The Skoda ENYAQ has a lot going for it, but one question is harder to answer; what is it? An SUV, as Skoda suggests, a high riding estate car, or a crossover which covers a multitude of body shapes. We still haven’t made our minds up, but with the adoption of a second motor it does fit into out 4×4 category.
Thanks to the VW Group’s MEB platform, the Skoda benefits from a platform that has been designed to be electric from the start. Most of the range is two wheel drive, and that means rear wheel drive, but by adding a motor to the front axle you get four wheel drive to match the looks.
Talking of looks we think Skoda has got it spot on both inside and out. It is also very practical thanks to a big interior and boot, which allows four adults to be transported in comfort or five in rather less comfort. Our only niggle is that whilst there are some physical buttons for things like ventilation they are actually just short cuts to touchscreen menus.
Stumping for the second motor has the benefit of adding performance and traction but the downside of adding to the purchase price and taking the edge off the range. The problem is that you can only get four wheel drive in combination with a high specification and the biggest 77 kWh (net) battery so it is a chunk more expensive than entry level rear wheel drive models.
However, whilst it is an expensive ENYAQ it remains very well priced compared to potential competitors thanks to a 300 mile official range, 125 kW Ultra Rapid charging capability and a generally good specification. Two surprises are that the energy efficient heat pump is an expensive option, and rear side airbags aren’t standard, both of which should be standard here.
Given the looks you may be wondering if the Skoda is rated for towing. The good news is that it is, you can haul 1,200 kg braked or 750 kg unbraked so anything up to a small caravan is an option. Of course pulling the equivalent of a small car behind you with the aerodynamics of a brick wall will reduce the range, so you do need to factor that in to your adventures.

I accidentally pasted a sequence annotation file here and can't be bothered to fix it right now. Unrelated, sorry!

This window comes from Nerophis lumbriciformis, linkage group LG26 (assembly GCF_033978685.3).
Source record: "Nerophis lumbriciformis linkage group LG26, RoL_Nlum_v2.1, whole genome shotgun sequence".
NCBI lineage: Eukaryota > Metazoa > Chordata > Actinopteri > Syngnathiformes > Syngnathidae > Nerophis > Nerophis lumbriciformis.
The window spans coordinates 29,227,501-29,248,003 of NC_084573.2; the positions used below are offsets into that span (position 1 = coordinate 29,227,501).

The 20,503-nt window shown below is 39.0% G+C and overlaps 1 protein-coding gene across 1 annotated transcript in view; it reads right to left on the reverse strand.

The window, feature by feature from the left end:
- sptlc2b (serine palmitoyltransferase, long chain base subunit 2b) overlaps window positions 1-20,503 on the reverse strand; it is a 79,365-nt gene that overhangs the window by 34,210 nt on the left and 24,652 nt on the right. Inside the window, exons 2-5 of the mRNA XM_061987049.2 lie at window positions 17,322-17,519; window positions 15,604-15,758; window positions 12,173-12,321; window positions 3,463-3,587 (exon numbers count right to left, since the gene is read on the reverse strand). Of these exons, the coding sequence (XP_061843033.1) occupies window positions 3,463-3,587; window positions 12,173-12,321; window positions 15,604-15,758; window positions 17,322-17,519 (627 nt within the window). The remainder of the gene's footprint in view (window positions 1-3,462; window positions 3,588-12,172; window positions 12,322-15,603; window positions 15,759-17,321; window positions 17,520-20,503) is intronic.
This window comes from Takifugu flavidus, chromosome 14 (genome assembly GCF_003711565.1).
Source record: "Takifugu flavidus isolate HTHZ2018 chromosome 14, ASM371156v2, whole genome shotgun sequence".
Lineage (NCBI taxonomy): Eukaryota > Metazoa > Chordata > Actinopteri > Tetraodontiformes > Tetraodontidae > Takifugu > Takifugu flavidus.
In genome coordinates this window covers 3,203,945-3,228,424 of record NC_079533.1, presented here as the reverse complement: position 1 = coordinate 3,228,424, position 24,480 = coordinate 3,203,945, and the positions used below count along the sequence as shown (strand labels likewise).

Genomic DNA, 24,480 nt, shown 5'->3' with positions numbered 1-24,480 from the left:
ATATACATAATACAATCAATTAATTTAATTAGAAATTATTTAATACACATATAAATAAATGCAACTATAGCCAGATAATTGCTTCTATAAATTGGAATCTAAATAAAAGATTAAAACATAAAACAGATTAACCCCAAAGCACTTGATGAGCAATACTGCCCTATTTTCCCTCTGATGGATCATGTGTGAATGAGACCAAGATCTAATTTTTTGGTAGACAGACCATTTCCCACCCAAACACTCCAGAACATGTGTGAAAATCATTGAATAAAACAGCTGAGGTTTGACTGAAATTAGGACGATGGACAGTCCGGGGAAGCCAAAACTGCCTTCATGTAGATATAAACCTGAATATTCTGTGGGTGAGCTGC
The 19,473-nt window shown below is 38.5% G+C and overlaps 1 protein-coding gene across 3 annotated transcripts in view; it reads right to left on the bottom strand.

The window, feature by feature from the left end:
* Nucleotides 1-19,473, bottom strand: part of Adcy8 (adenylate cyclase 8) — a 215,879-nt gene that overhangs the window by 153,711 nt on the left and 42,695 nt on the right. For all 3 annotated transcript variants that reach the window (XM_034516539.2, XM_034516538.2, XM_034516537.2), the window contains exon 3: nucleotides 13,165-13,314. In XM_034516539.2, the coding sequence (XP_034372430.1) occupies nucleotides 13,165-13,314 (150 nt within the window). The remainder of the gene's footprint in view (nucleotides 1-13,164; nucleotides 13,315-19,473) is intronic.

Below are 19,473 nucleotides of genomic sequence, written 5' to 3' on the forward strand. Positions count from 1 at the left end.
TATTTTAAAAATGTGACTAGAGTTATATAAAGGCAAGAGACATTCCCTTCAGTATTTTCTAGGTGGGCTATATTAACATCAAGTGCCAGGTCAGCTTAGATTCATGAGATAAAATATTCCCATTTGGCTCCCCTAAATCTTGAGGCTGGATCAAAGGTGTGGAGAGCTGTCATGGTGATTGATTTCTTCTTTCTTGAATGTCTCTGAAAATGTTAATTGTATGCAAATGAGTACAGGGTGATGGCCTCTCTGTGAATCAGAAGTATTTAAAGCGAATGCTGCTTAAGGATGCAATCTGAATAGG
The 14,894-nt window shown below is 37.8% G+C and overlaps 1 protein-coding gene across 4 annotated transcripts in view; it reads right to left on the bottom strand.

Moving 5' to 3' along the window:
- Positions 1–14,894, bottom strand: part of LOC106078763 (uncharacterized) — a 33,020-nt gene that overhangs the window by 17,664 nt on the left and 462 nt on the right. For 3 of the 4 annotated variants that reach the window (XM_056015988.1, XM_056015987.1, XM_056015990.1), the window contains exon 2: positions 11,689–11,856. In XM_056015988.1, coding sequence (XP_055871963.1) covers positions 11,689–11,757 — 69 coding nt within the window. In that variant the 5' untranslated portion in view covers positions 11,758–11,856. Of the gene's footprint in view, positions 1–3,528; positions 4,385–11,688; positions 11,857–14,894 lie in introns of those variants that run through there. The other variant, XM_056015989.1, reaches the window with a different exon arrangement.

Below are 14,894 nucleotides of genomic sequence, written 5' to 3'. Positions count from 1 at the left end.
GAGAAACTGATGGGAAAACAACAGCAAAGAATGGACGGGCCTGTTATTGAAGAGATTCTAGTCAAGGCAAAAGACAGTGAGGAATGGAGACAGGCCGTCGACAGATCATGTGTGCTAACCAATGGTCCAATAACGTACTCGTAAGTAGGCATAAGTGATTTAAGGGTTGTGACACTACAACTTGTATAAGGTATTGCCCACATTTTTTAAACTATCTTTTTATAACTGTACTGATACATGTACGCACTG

When you aren’t towing your second home, the ENYAQ delivers an impressive mix of space, refinement, surprisingly good ride comfort despite massive wheels, good performance and a decent driving experience. It is isn’t genuinely fun, but it is very well sorted and better than you expect.
The ENYAQ offers a strong official range with 125 kW Ultra Rapid charge capability, warped in a good looking and spacious body for a (comparatively) very attractive price. As always the Skoda is very cleverly designed with the trademark umbrella hidden in the doors joined by options to keep rear seat passengers comfortable and entertained, to new EV specific features such as the storage compartment under the floor that can include clever touches such as a cleaning device for the cable to keep it clean before storage.
If you are in the market for an electric 4×4 you have to try the Skoda before making your decision.
Estimated real world range: 220 – 303 miles
Official range: 303 miles
Official electricity consumption: 177.4 Wh/km
Battery pack: 82 kWh (gross) 77 kWh (net) lithium ion; 8 year / 100,000 mile warranty (>70% SoC)
Recharge time: 7 kW charge approx 13 hours; 11 kW charge approx 7 hours 30 minutes; Rapid CCS 50 kW approx 1 hour 10 mins (0 – 80%); Ultra Rapid CCS 125 kW 38 minutes (0 – 80%)
Please note that CO2 emissions quoted for electric cars are not directly comparable to diesel and petrol cars. This is because CO2 emissions quoted are calculated by Green Car Guide and include the emissions created at the power station turning fuel (e.g. gas etc) into electricity and in transmitting and distributing the electricity to an end user. They do not include the actual production of the fuel (e.g. gas extraction and refinery emissions). Petrol and diesel emissions are supplied by car manufacturers and are based solely on the fuel burnt in the engine (tailpipe emissions) and do not include the production of the fuel or distribution to a fuel station. In practice this means that electric car emissions are over-estimated relative to petrol and diesel. For instance if an electric car, a petrol car, and a diesel car are all reported to emit 100 g/km CO2, the electric car actually has lower emissions.